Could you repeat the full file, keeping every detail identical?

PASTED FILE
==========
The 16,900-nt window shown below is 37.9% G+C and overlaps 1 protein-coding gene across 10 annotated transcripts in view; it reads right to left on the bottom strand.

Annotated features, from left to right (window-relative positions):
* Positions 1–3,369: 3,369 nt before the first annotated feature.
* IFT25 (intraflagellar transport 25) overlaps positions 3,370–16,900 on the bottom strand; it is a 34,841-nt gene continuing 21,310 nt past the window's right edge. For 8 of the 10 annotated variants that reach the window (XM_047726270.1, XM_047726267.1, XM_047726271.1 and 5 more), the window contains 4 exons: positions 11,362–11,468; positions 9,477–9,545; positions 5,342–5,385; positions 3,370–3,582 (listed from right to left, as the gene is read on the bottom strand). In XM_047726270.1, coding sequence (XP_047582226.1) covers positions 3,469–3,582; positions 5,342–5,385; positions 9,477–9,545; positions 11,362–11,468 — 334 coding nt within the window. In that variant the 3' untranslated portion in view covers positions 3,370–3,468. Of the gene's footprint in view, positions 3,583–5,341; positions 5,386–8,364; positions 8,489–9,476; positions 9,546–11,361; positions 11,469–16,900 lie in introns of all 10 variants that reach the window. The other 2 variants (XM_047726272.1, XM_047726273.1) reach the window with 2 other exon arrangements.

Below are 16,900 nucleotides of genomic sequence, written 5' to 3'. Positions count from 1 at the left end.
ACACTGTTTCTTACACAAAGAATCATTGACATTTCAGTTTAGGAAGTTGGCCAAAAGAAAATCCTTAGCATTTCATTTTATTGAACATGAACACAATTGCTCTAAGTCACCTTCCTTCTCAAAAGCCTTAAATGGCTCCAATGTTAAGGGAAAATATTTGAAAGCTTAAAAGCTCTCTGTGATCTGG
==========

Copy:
The 16,900-nt window shown below is 37.9% G+C and overlaps 1 protein-coding gene across 10 annotated transcripts in view; it reads right to left on the bottom strand.

Annotated features, from left to right (window-relative positions):
* Positions 1–3,369: 3,369 nt before the first annotated feature.
* IFT25 (intraflagellar transport 25) overlaps positions 3,370–16,900 on the bottom strand; it is a 34,841-nt gene continuing 21,310 nt past the window's right edge. For 8 of the 10 annotated variants that reach the window (XM_047726270.1, XM_047726267.1, XM_047726271.1 and 5 more), the window contains 4 exons: positions 11,362–11,468; positions 9,477–9,545; positions 5,342–5,385; positions 3,370–3,582 (listed from right to left, as the gene is read on the bottom strand). In XM_047726270.1, coding sequence (XP_047582226.1) covers positions 3,469–3,582; positions 5,342–5,385; positions 9,477–9,545; positions 11,362–11,468 — 334 coding nt within the window. In that variant the 3' untranslated portion in view covers positions 3,370–3,468. Of the gene's footprint in view, positions 3,583–5,341; positions 5,386–8,364; positions 8,489–9,476; positions 9,546–11,361; positions 11,469–16,900 lie in introns of all 10 variants that reach the window. The other 2 variants (XM_047726272.1, XM_047726273.1) reach the window with 2 other exon arrangements.

Below are 16,900 nucleotides of genomic sequence, written 5' to 3'. Positions count from 1 at the left end.
ACACTGTTTCTTACACAAAGAATCATTGACATTTCAGTTTAGGAAGTTGGCCAAAAGAAAATCCTTAGCATTTCATTTTATTGAACATGAACACAATTGCTCTAAGTCACCTTCCTTCTCAAAAGCCTTAAATGGCTCCAATGTTAAGGGAAAATATTTGAAAGCTTAAAAGCTCTCTGTGATCTGG